“Il-ħidma tkun effettiva daqs kemm ikunu kompetenti u affidabbli dawk li jinħatru biex imexxu. Alternattiva Demokratika għaldaqstant tipproponi illi filwaqt li l-Gvern tal-ġurnata jibqa’ jżomm s-setgħa li jaħtar il-membri ta’ din l-Awtorità kkonsolidata, dan m’għandux jagħmlu sakemm il-Parlament permezz ta’ Kumitat Magħżul ma jagħtihx il-kunsens tiegħu għall-ħatriet proposti. Il-Parliament ikun jista’ jikkunsidra li jagħti l-kunsens tiegħu wara li l-Kumitat Magħżul tiegħu ikun organizza sessjoni pubblika (public hearing) li fiha jgħarbel lil kull persuna proposta. Kull persuna proposta għandha tkun eżaminata fil-pubbliku dwar l-esperjenza u l-kwalifiċi tagħha konnessi mal-ħatra proposta.

Fejn tidħol rappreżentanza mis-socjetà ċivili, in-nominazzjonijiet għandhom isiru direttament mill-korpi effetwati. Għandu jkun hemm inqas uffiċjali pubbliċi bħala membri tal-bord, u rappreżentanza ikbar tas-soċjetà ċivili fl-awtorità kkonsolidata.

B’hekk huwa ittamat li jiżdiedu n-nomini ta’ persuni kompetenti kif ukoll li jonqsu l-ħatriet ta’ persuni li l-iprem kwalifika tagħhom hi l-lealtà politika. B’hekk ukoll il-Parlament ikun qed jieħu lura mingħand il-Gvern rwol importanti biex jassigura li l-ħarsien tal-ambjent jittieħed b’iktar serjetà.

Dan jgħodd għaċ-Chairman u l-membri tal-Bord li jmexxu l-Awtorità kif ukoll l-uffiċjali ewlenija fit-tmexxija tal-Awtorità li jinkludu iċ-Chief Executive Officer, id-Diretturi kif ukoll il-membri tal-Kummissjonijiet jew Tribunali tal-Appell li jiddeċiedu dwar talba għal permessi kemm ta’ żvilupp kif ukoll dwar riżorsi u permessi ambjentali oħra.”

Mario de Marco tkellem ukoll dwar jekk Membru Parlamentari għandux ikun full-time jew le. Huwa ma jaqbilx għax jidhirlu li Membru Parlamentari li għadu jaħdem/jipprattika l-professjoni ikun iktar f’kuntatt man-nies.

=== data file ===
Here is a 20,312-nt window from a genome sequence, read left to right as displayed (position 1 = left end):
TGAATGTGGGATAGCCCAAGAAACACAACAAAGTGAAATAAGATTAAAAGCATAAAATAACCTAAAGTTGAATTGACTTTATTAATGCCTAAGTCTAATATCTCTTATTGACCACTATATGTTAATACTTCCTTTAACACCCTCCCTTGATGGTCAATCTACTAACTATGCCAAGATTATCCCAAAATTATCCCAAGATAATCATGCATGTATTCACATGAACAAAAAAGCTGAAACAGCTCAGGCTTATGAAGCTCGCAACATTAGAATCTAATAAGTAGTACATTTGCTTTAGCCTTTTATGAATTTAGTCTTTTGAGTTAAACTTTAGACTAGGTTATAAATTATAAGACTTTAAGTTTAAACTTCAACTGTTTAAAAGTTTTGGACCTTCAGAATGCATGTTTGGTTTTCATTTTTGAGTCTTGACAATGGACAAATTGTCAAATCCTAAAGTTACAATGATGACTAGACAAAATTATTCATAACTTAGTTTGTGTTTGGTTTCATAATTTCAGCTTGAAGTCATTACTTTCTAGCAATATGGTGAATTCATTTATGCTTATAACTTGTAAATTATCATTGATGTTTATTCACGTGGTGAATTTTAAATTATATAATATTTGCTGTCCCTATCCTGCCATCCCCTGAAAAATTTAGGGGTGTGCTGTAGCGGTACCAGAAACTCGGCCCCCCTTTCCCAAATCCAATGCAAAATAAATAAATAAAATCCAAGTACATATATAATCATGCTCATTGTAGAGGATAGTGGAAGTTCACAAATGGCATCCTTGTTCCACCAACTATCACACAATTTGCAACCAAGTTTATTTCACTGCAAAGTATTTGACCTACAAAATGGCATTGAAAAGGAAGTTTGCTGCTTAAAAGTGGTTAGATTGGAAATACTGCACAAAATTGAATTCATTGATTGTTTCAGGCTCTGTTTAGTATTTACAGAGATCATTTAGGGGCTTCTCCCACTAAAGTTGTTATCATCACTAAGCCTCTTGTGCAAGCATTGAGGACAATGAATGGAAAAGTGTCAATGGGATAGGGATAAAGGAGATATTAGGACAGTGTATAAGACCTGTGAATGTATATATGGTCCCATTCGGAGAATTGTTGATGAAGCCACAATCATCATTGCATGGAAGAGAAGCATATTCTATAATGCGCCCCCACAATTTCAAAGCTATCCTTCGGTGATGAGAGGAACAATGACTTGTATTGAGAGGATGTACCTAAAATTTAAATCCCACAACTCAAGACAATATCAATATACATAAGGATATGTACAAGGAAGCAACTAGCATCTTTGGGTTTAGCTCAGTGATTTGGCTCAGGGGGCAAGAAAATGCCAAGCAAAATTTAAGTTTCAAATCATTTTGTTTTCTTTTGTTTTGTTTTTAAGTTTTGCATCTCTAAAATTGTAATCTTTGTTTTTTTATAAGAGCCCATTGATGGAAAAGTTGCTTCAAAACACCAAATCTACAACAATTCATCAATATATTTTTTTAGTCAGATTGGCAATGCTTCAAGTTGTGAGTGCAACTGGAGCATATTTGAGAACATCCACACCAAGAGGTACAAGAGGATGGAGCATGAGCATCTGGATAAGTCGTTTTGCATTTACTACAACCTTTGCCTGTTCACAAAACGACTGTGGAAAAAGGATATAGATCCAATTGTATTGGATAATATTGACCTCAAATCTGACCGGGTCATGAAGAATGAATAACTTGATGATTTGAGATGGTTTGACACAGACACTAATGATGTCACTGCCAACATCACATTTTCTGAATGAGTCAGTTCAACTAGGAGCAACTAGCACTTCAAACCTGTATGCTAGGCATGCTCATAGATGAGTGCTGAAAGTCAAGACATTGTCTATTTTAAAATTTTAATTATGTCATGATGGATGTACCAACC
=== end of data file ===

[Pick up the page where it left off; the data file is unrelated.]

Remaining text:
Hawnhekk ma naqblux: għax il-kuntatt prinċipali tal-Membru Parlamentari part-time mhux man-nies in ġenerali jkun, iżda mal-klijenti tiegħu li jiddedikalhom il-ħin u l-enerġija tiegħu. Huwa importanti li l-Membru tal-Parlament jiddistakka ruħu mill-klijenti tiegħu, għax issa l-pajjiz kollu huwa l-klijent tiegħu. Il-pajjiz jeżiġi servizz full-time mill-Membru Parlamentari. Sfortunatament dan is-servizz mhux jieħdu.

 

 

 

Il-Gvern iċċaqlaq ……….. għax sab l-iebes

Zonqor protest.200615.05jpg

 

Il-mod kif il-Gvern ħa id-deċiżjoni dwar l-Università Amerikana juri biċ-ċar li m’għandux idea tal-obbligi ambjentali tiegħu. Għax kieku kellu l-iċken idea kien jimxi b’mod differenti. Il-konsultazzjoni neċessarja kien jagħmilha qabel ma jiddeċiedi u mhux wara li għaffiġha.

Id-deċiżjoni oriġinali kienet ħażina. Bid-deċiżjoni reveduta li tħabbret il-bieraħ l-Gvern ġabar ftit ġieħu.

Ir-reviżjoni saret biss u esklussivament minħabba li s-soċjetà ċivili fetħet ħalqha.

M’huwiex possibli li tikkonkludi minn każ wieħed jekk dan ifissirx li l-Gvern immexxi minn Joseph Muscat huwiex ser jibda jagħti każ ta’ x’jaħseb il-lobby ambjentali. Dan inkunu nistgħu nikkonkluduh wara li jkollna xi żewġ każijiet oħra.

Irridu naraw per eżempju dwar kemm il-Gvern ser jagħti każ tal-proposti tal-lobby ambjentali dwar il-liġijiet preżentement pendenti quddiem il-Parlament. Irridu ukoll naraw xi proposti ser isiru meta fix-xhur li ġejjin ikunu ippubblikati l-abbozzi ta’ pjani lokali.

Jiena naħseb li l-Gvern kontinwament ser jipprova jevita l-obbligi ambjentali tiegħu. Jekk isib resistenza jaġġusta l-posizzjoni tiegħu skond ir-resistenza li jsib.

Għalhekk hu importanti li s-soċjetà ċivili tibqa’ viġilanti għax ser niffaċċjaw battalja wara l-oħra. Min jaqta’ nifsu l-ewwel jitlef.

Ippubblikat fuq l-Illum il-Ħadd 23 t’Awwissu 2015

 

Sustainable development goals : beyond rhetoric

SDGs

 

In the past few months, considerable work has been carried out by the United Nations to produce a document on sustainable development goals and earlier this week it was announced that a consensus has been achieved over this document that lists 17 goals and 169 specific targets.